Lingdale Institute 1911

The Lingdale Institute was erected in 1911/12 and cost £1,800.
Lingdale Institute 1911
The cost was mainly covered by mine owners Pease & Partners and contained Reading, Billiard, Games Rooms
Lingdale Institute 1911
It appears the inscription was concreted over at some point, thanks to M Watson for confirming that this happened during the war to help stop the German’s knowing the area they were in if they were shot down for example.

Also a wing on the right has been removed.

Grosmont Ironworks Drawing

Another image from Rev. Atkinsons ‘History of Cleveland Ancient and Modern’ that shows a hugely different scene from today in the village of Grosmont, now known for the steam trains. This shows a heavy industrial scene with blast furnaces for producing iron which remained until 1892.

Grosmont Ironworks

Some pieces of the blast furnaces do still stand in the car-park which I visited back 2010


Upleatham Hall

Upleatham Hall dated from the 17th century and was worked on over the years by John Carr , Sir Robert Smirke and Ignatius Bonomi. It was the seat of the Earl of Zetland.
Upleatham Hall
In 1897 subsidence due to intentional ironstone mining lead to the house being demolished.
Upleatham A
This decorative panel on the wall of a current building on the site looks like it might be part of the original.
Part of Upleatham Hall ?

Midge Lamp, New Marske Roundabout

This sculpture of an ironstone miners ‘Midge’ lamp by Graham Anderton is still a work in progress and has not yet been officially unveiled.
At the end of July 2013 it looked like this on a metal base.
Midge Lamp, New Marske
Midge Lamp, New Marske
In fact when it first arrived in April 2013 there was a miner with tools sat on the edge as can be seen in this photo taken by Nekoglyph (presumably he may return)
Miner's lamp sculpture
When I passed by in early August its now sitting on top of a mine spoil heap.
MIners Lamp (plus spoil heap)

‘Tin City’ – Boulby Ironstone Mine

Tin City as it was known locally was a row of housing started in 1906 for the workers at Boulby Ironstone Mine, although it was officially known as ‘Iron Cottages’ on the 1911 census.
The mine closed in 1934 although people must have stayed on as school photos were taken in 1935 and 1936
I believe they were relocated to Loftus in the late 1930s.
Tin City, Boulby
Today all that remains are concrete foundations on which the houses once stood.
Tin City, Boulby

Current Mining Investigations in Skinningrove – Sunday 14th July 2013 14:00-16:00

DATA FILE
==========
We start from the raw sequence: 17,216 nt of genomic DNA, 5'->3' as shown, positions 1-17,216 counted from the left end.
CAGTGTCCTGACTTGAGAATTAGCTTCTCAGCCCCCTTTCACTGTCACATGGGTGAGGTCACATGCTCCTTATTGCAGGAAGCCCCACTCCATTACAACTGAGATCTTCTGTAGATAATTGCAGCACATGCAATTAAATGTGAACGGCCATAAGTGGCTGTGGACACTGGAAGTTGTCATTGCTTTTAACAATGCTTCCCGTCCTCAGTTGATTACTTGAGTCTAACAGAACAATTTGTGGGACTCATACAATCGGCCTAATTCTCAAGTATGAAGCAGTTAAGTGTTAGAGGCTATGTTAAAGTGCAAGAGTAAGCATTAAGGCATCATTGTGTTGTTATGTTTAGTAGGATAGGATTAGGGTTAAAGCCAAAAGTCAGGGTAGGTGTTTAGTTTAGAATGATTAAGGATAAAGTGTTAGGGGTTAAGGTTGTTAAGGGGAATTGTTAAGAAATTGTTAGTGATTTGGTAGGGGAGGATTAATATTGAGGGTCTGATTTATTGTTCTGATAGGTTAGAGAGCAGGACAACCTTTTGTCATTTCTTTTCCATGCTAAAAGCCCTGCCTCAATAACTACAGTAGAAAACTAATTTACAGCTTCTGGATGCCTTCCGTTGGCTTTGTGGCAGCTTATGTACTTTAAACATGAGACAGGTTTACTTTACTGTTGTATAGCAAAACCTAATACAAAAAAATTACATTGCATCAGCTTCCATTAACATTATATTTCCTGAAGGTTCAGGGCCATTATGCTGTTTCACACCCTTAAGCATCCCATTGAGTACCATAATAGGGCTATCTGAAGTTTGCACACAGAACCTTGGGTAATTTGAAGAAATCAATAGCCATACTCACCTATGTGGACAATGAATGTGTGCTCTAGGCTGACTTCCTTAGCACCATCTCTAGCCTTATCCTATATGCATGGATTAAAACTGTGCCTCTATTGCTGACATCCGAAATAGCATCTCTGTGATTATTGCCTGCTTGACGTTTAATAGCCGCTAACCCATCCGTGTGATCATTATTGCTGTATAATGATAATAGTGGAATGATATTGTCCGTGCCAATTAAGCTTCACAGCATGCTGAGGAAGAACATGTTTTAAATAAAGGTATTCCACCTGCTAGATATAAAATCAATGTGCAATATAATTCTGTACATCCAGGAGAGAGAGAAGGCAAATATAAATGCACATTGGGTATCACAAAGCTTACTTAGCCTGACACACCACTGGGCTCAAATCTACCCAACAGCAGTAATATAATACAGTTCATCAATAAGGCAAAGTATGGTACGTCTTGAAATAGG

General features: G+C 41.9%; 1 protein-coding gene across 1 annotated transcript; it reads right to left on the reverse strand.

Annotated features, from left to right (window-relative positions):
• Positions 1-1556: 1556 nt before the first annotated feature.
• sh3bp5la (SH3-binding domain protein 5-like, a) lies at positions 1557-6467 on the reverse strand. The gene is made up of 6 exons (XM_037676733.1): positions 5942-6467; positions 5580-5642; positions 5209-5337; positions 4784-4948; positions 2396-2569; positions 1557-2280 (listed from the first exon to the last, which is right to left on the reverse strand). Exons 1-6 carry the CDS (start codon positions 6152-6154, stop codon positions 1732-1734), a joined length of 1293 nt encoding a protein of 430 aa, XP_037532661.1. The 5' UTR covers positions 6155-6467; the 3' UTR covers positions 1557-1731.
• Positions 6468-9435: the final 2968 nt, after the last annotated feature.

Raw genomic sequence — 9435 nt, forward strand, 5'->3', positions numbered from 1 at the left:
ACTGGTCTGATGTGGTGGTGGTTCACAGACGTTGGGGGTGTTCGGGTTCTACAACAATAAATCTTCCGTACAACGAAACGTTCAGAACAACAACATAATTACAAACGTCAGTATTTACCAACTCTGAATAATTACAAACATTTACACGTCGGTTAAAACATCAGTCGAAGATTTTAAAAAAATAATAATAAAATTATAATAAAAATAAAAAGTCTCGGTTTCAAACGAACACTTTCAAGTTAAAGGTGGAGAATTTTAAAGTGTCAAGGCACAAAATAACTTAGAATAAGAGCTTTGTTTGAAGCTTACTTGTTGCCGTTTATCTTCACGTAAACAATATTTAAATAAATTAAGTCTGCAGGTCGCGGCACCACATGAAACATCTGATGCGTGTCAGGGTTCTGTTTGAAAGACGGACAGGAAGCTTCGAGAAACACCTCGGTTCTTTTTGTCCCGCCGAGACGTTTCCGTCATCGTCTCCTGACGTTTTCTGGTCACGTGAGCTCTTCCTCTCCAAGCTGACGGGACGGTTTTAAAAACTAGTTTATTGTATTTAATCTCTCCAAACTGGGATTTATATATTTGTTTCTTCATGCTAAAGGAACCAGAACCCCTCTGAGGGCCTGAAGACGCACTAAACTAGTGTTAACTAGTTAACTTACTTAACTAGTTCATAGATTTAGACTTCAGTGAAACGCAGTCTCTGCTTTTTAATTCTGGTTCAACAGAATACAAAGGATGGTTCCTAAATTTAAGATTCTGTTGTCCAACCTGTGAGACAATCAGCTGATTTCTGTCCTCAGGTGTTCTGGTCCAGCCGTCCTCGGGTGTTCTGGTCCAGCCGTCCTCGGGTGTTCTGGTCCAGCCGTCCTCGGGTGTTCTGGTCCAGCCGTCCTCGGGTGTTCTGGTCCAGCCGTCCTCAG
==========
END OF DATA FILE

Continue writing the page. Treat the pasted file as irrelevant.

Join Simon Chapman, amateur industrial archaeologist, for an exploration of the original mine buildings and structures at what is now the Cleveland Ironstone Mining Museum and a tour of the nearby excavation of North Loftus Fan House. Simon, Secretary of the Cleveland Mining Heritage Society, is well known for his publications on the archaeology of the local area and accurate accounts detailing changes in the ironstone mining industry.

Fossils and Fortunes at Cleveland Ironstone Mining Museum

Cleveland Ironstone Mining Museum in Skinningrove is holding a heritage day event ‘Fossils and Fortunes’ at the Museum on Saturday 6th July 2013. Talks will include Ages Past, Plant Fossils at Marske Quarry, Alum Folk, Ironstone, Maps and Museums- William Smith, the Rotunda Museum and the Geology of the Yorkshire Coast and Protecting your Earth Heritage. Speakers include locally based specialists including Denis Golding of TVRIGS, Mike Windle (NE Yorkshire Geology Trust), Will Watts (Scarborough Museums Trust), John Waring (TVRIGS), Peter Appleton (Cleveland Ironstone Mining Museum) and Andy Cooper (TVRIGS). All welcome, but spaces limited booking required.
No formal charge, donations will be invited from the audience.
To book or for further information please contact Jean Banwell to book on 01287 642877 or by email . Sandwich lunches can be ordered in advance.

Lingdale Cycling Memorial

This recently erected sculpture and information board commissioned by Lingdale Lift Off Community Group records the cycling heritage of Lingdale.
Lingdale Cycling Memorial

Lingdale Cycling Memorial
Lingdale Cycling Club had its own cycling track in the late 1800s as shown on this map, although the original was covered by the shales waste from the ironstone mine.

It was then relocated to the south of the mine site as shown on early 1900s maps.

1877 Temperance Hall, Loftus

The Temperance movement was strong in the late 1800’s, often helped by Quaker mine owners such as Pease who preferred their employees to be here instead of drinking themselves silly in the local pubs.

1877 Temperence Hall, Loftus

The dedication stone is very worn, but I interpret it as :-

Laid by W Lapsley Marske
On behalf of Plant of Renown Lodge
I.O.G.T. June 11 1877

1877 Temperence Hall, Loftus

William Lapsley is listed on 1881 census in Zetland Terrace in Marske as a ‘Temperance Missionary’ and he has links to the Pease family.

I.O.G.T stands for International Organisation of Good Templars who would have been active in the Temperance movement at this time.

“Plant of Renown”  is the name given to this Loftus Lodge, which comes from Ezekiel 34:29 – ‘And I will raise up for them a plant of renown, and they shall be no more consumed with hunger in the land, neither bear the shame of the heathen any more.’

Other local lodges were “Charltons Excelsior” at Margrove Park, “Hope of Lingdale”, “Star of Brotton” “Dawn of Peace” and “Star of Hope”